Fiat’s high cube contender underwent a major midlife update at the end of 2005. In came Euro 4 compliant engines, a new cab interior and it grew in size slightly; not to mention the new front-end treatment.
There is also a long-wheelbase Maxi version, but this is not coming to the UK. The two common rail diesel offerings — there is also a 77hp 1.4-litre petrol — are developments of the 1.3- and 1.9- litre powerplants from the predecessor.The former 16-valve unit produces 75hp and develops 190Nm (at 1,750rpm) while the latter is capable of 105hp and 199Nm (also at 1,750rpm).
The suspension remains the same layout as before and ABS is standard on SX variants. It’s a £480 option on the rest. The 1.3-litre JTD is a little gem of an engine and can also be found under the bonnet of Vauxhall’s Corsavan and Combo. It is very refined and has more than enough grunt for general usage.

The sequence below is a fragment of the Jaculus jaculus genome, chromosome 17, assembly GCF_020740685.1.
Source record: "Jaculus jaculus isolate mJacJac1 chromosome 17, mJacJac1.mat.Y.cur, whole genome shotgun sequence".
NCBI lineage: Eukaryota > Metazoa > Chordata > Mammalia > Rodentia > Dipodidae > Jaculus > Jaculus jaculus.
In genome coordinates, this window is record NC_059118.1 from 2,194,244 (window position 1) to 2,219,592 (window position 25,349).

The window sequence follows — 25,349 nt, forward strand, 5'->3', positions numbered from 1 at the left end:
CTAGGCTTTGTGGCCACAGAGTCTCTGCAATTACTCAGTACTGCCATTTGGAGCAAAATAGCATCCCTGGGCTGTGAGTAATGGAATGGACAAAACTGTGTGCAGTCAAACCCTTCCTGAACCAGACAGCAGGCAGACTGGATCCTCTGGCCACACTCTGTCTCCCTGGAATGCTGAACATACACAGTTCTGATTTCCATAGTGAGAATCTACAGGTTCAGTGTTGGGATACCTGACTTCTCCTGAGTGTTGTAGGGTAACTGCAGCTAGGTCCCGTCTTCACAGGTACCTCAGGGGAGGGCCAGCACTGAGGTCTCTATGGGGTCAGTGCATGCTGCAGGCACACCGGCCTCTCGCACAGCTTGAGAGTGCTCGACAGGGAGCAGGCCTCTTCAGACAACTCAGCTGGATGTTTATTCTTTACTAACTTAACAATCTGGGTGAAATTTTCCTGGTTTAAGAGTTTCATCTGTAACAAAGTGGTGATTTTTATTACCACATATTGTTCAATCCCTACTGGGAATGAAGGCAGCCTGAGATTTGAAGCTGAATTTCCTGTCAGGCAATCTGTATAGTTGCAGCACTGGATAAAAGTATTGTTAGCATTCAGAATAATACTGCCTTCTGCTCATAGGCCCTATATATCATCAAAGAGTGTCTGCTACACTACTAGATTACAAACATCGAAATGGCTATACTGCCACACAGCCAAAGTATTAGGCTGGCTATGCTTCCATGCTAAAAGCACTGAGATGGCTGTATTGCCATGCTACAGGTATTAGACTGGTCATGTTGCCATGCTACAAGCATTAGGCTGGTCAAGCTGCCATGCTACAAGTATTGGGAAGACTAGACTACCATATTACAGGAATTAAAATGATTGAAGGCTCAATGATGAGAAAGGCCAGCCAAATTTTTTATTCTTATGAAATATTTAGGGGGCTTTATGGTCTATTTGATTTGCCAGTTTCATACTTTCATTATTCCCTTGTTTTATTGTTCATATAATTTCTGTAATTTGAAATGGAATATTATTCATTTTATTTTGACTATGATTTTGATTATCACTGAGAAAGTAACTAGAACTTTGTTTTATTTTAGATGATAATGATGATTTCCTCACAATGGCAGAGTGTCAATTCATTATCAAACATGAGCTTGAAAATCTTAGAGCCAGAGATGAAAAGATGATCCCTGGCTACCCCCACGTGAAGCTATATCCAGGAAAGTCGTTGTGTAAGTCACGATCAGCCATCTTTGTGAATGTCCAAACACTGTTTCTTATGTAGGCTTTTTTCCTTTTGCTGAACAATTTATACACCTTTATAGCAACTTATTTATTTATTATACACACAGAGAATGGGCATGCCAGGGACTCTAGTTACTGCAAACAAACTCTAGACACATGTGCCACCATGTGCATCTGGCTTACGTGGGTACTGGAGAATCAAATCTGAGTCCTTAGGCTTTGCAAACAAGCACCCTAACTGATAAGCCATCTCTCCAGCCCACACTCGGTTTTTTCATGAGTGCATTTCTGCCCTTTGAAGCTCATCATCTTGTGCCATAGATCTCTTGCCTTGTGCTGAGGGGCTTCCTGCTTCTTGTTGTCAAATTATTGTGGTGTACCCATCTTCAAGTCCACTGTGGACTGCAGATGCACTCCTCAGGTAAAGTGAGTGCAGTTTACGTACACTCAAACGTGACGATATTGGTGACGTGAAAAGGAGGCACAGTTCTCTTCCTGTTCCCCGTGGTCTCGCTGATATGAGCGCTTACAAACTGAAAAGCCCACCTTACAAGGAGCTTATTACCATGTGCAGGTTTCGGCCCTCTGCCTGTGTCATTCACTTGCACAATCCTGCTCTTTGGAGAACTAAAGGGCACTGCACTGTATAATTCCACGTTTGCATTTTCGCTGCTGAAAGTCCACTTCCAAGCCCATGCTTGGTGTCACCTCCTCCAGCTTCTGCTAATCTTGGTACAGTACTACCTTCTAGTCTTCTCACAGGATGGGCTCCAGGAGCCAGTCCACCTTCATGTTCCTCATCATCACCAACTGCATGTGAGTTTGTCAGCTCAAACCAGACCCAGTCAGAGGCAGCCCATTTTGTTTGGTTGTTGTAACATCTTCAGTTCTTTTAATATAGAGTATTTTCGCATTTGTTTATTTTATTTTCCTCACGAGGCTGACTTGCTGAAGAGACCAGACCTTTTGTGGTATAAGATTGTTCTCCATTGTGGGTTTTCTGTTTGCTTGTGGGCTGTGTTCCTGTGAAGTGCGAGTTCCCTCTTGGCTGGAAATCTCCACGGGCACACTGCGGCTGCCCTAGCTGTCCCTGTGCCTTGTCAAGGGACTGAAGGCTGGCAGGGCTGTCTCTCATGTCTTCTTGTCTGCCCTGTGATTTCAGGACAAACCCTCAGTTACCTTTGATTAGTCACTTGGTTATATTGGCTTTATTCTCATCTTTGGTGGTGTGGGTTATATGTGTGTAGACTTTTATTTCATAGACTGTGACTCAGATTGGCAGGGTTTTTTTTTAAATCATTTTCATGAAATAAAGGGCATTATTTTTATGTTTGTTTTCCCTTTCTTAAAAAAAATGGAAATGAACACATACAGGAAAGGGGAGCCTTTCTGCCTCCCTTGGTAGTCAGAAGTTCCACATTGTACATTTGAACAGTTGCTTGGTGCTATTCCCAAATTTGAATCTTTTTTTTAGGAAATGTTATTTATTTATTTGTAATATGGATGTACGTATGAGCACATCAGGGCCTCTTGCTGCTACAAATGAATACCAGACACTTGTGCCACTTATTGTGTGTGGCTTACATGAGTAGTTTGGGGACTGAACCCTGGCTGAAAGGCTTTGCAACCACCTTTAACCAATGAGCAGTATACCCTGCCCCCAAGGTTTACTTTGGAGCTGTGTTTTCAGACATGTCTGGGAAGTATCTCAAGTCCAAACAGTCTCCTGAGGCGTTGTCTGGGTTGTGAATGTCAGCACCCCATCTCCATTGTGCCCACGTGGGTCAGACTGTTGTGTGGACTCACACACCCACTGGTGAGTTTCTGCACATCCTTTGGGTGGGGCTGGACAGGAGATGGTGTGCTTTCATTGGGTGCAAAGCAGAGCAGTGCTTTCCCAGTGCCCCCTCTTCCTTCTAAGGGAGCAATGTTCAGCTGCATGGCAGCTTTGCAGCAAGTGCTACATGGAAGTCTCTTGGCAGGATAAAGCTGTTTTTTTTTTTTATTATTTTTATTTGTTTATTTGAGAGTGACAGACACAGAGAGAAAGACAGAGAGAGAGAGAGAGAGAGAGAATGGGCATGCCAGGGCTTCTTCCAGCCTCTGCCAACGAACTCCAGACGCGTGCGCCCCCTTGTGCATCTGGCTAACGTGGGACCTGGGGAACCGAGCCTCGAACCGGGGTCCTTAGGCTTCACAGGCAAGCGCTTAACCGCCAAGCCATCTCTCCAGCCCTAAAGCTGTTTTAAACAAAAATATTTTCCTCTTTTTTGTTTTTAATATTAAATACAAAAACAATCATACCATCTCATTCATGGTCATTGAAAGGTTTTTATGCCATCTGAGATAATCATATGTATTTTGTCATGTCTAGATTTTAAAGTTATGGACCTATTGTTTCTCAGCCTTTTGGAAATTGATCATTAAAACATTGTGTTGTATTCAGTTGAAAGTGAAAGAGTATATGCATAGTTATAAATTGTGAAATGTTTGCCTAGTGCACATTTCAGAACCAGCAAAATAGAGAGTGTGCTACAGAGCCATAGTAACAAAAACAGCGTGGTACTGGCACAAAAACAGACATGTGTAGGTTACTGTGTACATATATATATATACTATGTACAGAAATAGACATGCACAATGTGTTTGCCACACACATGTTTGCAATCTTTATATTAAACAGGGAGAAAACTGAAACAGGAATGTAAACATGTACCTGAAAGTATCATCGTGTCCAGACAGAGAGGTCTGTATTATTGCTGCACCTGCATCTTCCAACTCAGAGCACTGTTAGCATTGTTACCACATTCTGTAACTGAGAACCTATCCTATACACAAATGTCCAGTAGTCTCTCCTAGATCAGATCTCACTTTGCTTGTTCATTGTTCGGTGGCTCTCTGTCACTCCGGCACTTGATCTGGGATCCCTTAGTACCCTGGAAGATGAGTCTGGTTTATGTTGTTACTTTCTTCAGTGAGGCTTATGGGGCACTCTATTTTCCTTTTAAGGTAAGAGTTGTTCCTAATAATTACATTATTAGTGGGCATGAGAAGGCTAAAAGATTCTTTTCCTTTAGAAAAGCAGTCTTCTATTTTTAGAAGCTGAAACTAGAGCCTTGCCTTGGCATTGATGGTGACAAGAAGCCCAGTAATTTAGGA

Only operators regularly running up and down motorways with a load on board need look any further. The engineers have obviously spent great deal of time working on Doblò’s overall refinement and they were not wasting their time. Noise levels are significantly lower and there’s less vibration. The ride quality is more controlled and the handling remains surprise-free with a sensible amount of feel to the steering.
Back at the business end there’s little change dimensionally and the load space remains at 3.2m3. Twin sliding side doors are standard on the SX models. Payload, however, has received a useful hike, taking it to 730kg.
The new interior is less quirky than the predecessor’s and is all the better for it. It’s comfortable with a good, upright driving position. Doblò comes with Fiat’s standard three-year/100,000 mile warranty and the diesels need attention every 18,500 miles.
A very successful round of improvements make Doblò well worth a look and we do recommend a test drive in the 1.3JTD.